In early March I read an article about the social media battle many musicians are fighting with their record labels over who owns their social media accounts. I thought, “I hope radio never gets to this point”.
Weeks after I pondered that article, three high-profile morning show hosts contacted me– they are fighting the artist/record label battle with the companies they work for. After creating the accounts on their own, and after years of building their own relationships with listeners independent of station time and resources, stations have begun taking “ownership” of their talent’s accounts by requiring that they meet certain guidelines.
Air talent should always support the station online- by driving traffic to the website, and upholding the station’s brand essence in their own presence and interactions online. It is in their best interest that the station succeeds- both on-air and online.
However, the recent corporate requirements for morning shows are counter-productive. There is a disconnect in what Management really wants, and what they are going to get with these mandatory “guidelines”.
Social media is about personal relationships- between two people, between a person and a brand or business, between a Morning Show and a listener. These relationships, like any relationship in the “real” world, are based on trust. Listeners trust that the Morning Show is going to provide content relevant to the show and in line with the on-air brand. They trust that by liking the Facebook page or following the show’s Twitter account, they won’t get spammed.
One of the requirements recently placed on Morning Shows are rightfully upsetting this balance of trust. Stations are asking their Morning Shows to include a link to the station website in EVERY Facebook post or tweet. Posting irrelevant links that lead listeners on a goose chase for related content that doesn’t exist doesn’t build a good rapport with them. It can also be counter-productive in that they may not click through to the links that do matter after many times of clicking through for nothing.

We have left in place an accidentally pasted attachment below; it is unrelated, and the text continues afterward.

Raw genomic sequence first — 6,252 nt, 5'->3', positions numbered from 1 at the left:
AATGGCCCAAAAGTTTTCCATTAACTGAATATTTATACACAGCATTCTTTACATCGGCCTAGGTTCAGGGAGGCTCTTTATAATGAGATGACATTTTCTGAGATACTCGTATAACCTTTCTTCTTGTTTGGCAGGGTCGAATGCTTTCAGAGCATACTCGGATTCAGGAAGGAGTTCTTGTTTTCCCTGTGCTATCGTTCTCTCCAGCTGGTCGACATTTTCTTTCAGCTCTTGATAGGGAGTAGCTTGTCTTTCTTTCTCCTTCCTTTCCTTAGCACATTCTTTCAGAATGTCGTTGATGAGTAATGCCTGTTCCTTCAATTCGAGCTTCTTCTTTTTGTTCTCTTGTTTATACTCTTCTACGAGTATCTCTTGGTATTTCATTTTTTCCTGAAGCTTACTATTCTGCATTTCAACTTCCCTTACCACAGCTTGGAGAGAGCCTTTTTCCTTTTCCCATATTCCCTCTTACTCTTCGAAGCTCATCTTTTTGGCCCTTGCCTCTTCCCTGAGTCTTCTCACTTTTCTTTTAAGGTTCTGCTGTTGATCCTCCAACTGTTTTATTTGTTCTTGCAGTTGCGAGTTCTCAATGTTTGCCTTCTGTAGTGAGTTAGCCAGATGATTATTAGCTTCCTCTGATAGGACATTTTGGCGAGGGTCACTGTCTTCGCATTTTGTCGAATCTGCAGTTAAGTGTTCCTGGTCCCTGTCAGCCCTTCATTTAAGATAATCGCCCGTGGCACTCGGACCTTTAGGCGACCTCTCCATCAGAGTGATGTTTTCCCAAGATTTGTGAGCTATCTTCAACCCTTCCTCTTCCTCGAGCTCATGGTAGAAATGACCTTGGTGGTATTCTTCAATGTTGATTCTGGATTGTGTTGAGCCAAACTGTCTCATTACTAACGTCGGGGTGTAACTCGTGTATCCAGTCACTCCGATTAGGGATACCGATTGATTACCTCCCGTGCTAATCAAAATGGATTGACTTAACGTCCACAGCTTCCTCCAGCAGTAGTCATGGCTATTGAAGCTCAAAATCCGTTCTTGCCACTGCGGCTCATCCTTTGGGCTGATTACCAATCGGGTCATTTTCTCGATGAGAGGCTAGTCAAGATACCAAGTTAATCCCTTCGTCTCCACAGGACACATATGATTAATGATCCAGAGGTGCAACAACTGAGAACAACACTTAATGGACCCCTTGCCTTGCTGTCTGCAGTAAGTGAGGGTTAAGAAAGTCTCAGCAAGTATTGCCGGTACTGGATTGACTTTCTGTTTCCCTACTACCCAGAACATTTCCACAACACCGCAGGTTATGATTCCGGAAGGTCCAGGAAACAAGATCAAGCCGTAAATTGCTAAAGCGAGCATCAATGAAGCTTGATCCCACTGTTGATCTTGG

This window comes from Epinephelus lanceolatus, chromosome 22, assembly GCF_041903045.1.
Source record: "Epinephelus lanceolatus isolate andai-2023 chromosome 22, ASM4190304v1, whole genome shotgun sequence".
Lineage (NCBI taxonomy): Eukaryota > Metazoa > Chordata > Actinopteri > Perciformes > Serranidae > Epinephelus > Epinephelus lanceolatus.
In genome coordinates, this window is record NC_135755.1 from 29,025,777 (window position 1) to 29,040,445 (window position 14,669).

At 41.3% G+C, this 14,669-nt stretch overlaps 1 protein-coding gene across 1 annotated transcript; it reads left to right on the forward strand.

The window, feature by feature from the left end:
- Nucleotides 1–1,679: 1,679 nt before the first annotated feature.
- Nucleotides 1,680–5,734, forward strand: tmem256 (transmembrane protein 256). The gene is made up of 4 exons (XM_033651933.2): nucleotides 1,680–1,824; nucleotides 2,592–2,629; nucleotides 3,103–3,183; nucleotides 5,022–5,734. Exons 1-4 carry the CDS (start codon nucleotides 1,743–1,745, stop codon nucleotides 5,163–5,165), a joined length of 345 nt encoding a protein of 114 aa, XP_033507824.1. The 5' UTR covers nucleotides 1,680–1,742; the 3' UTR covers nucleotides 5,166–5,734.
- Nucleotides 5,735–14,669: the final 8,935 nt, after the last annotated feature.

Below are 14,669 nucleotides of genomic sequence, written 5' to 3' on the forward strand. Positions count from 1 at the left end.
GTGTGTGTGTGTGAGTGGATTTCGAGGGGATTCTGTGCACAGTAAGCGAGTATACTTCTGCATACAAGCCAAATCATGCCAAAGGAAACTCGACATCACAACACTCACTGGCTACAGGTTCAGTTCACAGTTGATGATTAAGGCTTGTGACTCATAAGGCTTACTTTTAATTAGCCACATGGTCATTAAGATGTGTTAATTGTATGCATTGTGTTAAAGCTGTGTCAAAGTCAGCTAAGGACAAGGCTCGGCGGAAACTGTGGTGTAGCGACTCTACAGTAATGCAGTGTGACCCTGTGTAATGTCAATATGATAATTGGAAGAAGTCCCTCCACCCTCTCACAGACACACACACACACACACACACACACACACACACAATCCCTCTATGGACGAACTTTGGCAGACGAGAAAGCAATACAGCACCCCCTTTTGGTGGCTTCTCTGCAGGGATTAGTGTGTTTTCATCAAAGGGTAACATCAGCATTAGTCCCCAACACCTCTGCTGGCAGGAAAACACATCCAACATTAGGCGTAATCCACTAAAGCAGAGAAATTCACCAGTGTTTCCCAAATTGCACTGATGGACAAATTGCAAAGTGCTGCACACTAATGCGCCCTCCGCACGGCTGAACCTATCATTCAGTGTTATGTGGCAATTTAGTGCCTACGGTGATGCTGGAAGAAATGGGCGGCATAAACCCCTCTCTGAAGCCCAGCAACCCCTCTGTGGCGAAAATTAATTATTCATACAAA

For example, if a Morning Show uses social media to develop personal relationships with listeners, the host may share things that happen outside of the show or station. A picture of their child doing something funny, a picture with friends on the weekend, a video of their dog at the dog park. It doesn’t make sense to include a link to the station website in a mobile upload of a personal picture. Yet this is what stations are requiring.
Another unreasonable stipulation is that NO link may be posted or tweeted that isn’t a station website link. While Morning Shows should always strive to provide links to the content hosted on the station website, the content may not always be available there. Does that mean it’s not of interest to listeners? Should a Morning Show not post or tweet the news of Whitney Houston’s death because it’s over the weekend when webmasters are off work ( and the news is too new to be posted on the station website, anyway)?
Management is smart to take advantage of the relationship between a successful Morning Show and its listeners. So hold them accountable for a certain number of posts/tweets per week that contain links to the station website. Hold them accountable for a reasonable standard of website traffic. Ask them to include the streaming link when they use social media to ask for opinions on phone topics.
Just don’t create guidelines that violate the nature of social media. That doesn’t increase web traffic or ratings- it turns a P1 into a casual listener by damaging he trust relationship between air talent and listeners.
-written for Radio Ink Magazine
I am passionate about this topic! I would love to hear your thoughts. Do you think air talent (and I) have a right to be upset about these requirements? Or do you think they are realistic? Leave me a comment.